EDM: Where Producing and Mixing Collide
If you’re reading this article you might already know that EDM stands for Electronic Dance Music. The styles range over a wide gamut of music, from House to Dubstep, Drum-n-Bass, and IDM (Intelligent Dance Music). While the specifics of each style are extremely diverse (even within different styles there are dozens of sub-styles) — certain attributes remain consistent.
If you’re just getting into EDM, or just want a fresh perspective on it, this article should offer some food for thought.
The purpose of EDM is to make people dance. Period. The rhythmic elements and the movement of the record are sacrosanct. Once you find the pulse of the record, you make that as clear as possible. That means pushing the rhythm elements way up, exaggerating any kind of pumping movement and articulating the attacks of anything that is outlining that rhythm.
In addition, it’s best when people not only hear what they want to dance to, but feel it as well.
One of the biggest challenges with EDM is packing that heavy bass into the mix. The first key is to remember that physical bass is a much wider range than just the sub. In fact, club systems tend to be very unreliable when it comes to the sub range. Pay special attention to what’s happening between 80 Hz and below 300 Hz. There’s a still a lot of physical bass there, and a little love in that zone can go a long way.
In fact, most instruments have “physical” ranges. For a snare, you might be looking at 100 Hz – 500Hz. For a hi-hat you might be looking at 1 kHz.
To say exactly where the physicality of a certain sound exists is almost pointless – it varies widely. But when you feel it, you know.
The difficulty in physical sound — and I know a lot of engineers are going to shoot me for saying this — but the difficulty is that club music needs to be loud. Only so much energy can fit into a limited space, so picking and choosing how to maximize your bang-for-the-buck in terms of headroom is one of the biggest challenges in EDM.
Sometimes it’s a lot more productive to trigger a sine wave or use a bass enhancer on a kick drum, rather than simply boosting the low end — as you can get a little more “perceived” bass without running the headroom. And equally over-extending compression or distortion to gain perceived size is also worth experimentation.
Ideally, all club systems would have tons of clean amps with DJs who know how to not overload the speakers, who could then turn the club amps up and keep their mixers down. But that’s not the world we live in. So until then, club music does fall under the jurisdiction of the loudness police.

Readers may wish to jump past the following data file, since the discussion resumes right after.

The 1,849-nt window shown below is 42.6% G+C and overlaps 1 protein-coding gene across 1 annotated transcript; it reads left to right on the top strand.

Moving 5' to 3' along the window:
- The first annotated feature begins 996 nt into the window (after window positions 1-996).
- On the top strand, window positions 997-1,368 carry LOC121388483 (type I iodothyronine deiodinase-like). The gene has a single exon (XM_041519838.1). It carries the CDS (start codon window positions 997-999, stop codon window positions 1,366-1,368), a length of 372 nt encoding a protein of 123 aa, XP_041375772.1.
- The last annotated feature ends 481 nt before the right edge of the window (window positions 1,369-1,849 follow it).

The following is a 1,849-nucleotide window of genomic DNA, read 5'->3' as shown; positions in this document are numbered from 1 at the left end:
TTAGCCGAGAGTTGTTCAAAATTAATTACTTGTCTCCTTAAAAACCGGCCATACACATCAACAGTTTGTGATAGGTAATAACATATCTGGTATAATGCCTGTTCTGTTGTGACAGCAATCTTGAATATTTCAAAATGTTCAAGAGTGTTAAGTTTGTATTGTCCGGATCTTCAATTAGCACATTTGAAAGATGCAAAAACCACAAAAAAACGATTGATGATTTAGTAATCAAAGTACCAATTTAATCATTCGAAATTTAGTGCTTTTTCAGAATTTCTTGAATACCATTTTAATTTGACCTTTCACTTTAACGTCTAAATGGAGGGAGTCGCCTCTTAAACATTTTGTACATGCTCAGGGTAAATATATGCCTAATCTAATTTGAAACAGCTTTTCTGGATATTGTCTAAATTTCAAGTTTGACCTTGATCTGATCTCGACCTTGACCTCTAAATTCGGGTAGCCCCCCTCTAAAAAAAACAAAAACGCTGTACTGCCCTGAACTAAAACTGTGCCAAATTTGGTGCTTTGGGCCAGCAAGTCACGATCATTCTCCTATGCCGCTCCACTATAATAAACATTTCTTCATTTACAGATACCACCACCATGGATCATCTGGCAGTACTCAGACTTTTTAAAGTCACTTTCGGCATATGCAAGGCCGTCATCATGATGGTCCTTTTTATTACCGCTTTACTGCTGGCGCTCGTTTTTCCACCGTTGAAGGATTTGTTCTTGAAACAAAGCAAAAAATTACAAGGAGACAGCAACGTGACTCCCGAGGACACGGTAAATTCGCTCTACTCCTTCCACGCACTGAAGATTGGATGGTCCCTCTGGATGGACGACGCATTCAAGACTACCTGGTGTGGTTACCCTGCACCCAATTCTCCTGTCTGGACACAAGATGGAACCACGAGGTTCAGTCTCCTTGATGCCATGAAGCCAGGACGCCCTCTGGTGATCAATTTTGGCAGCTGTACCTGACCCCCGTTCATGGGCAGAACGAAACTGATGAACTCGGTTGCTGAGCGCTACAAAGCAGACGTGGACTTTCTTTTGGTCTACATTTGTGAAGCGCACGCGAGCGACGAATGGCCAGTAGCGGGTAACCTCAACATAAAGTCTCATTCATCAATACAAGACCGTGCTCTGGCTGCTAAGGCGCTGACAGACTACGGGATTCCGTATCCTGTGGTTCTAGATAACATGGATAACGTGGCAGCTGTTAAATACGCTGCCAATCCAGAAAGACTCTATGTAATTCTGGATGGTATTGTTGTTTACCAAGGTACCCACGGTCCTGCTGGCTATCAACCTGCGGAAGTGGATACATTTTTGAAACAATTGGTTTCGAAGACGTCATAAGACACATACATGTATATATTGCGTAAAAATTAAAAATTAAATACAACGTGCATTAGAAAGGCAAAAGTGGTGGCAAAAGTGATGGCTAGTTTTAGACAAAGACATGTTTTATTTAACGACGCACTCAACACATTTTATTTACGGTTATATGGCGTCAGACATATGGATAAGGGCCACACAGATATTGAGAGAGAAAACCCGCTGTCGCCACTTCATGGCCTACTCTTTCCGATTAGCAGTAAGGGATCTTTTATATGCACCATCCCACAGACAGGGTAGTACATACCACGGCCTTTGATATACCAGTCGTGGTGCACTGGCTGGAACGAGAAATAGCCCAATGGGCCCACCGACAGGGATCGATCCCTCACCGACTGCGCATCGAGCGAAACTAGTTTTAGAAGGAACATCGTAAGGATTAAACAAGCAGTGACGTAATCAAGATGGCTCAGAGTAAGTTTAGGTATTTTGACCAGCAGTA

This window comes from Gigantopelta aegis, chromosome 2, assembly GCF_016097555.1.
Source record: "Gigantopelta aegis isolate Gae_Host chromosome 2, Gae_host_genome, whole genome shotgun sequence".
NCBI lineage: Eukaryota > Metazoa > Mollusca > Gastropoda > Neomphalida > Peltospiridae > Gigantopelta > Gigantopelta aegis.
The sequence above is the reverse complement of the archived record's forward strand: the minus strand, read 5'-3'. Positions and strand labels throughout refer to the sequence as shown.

Sound design is extremely important in EDM.
Producers work tirelessly to craft new and exciting sounds and textures. So pay special attention to that!
A really cool sounding, catchy lead line will make or break a record — so if you are mixing someone else’s stuff you have to acknowledge and compliment those textures. If something sounds weird or off, catering the rest of the mix around that sound is better than suppressing what the producer worked very hard to create.
Likewise, designing the ambiance is also extremely important. It’s important to create a sense of space and environment, as long as it isn’t impeding other elements in the mix.
Taking a little extra time to really analyze the texture and timing of your reverbs and delays is well worth it.
Do not fear automation! EDM = automation.
Half the arrangement is based on the changing of textures, sounds, and levels. Moving filters, rising pads, pumping bass, any and everything constantly morphs from one thing to the next.
If you’re producing, change those dials in real time.
If you’re mixing, think of the music as a kid, and you are helping him cross the road. Lead each moment into the next.
Another way to help the song cross the street is a technique I call “frequency sharing.”
As one element drops out, another may come up in its place. Through EQ you can match the new element to the old one, so the energy of the former is handed to the new like a baton.
If something bright suddenly drops off, and nothing picks it up, the result will not feel like a cohesive transition. Sometimes that’s what you want, but usually not. If you do want to move into a section that strips down, it’s often better to have elements fade away, rather than clean stop.
So if you’re moving from a bright section to a dark one, a fading white noise might be smoother than simply a jolting change.
In terms of image, mix in mono. Not all club systems are stereo — so if your mix doesn’t work in mono, it won’t work in a club with mono playback. This isn’t to say you need to bow to mono functionality — but lay off the wideners.
If you need a sound to be wider, don’t fake it or force it. Use another element panned out one way.
Wide stereo synths are much narrower than separate mono elements panned apart. If you want wide, you have to produce it that way, not mix it that way. Let your leads live in the center.
Use reverb, delay, and other elements to fill out the side information. This way if you lose it, you haven’t killed your record!
This article is very stream of consciousness. I hope people comment and ask questions below as there are probably a million more things that could be said on the subject.
But in the mean time, this should provide a few basic concepts that will step up your game when producing EDM.
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Includes 4+ hours of tips, techniques and approaches for mixing EDM, including drops, transitions, vocals, kicks, bass, synths and more — with three different songs as source material.
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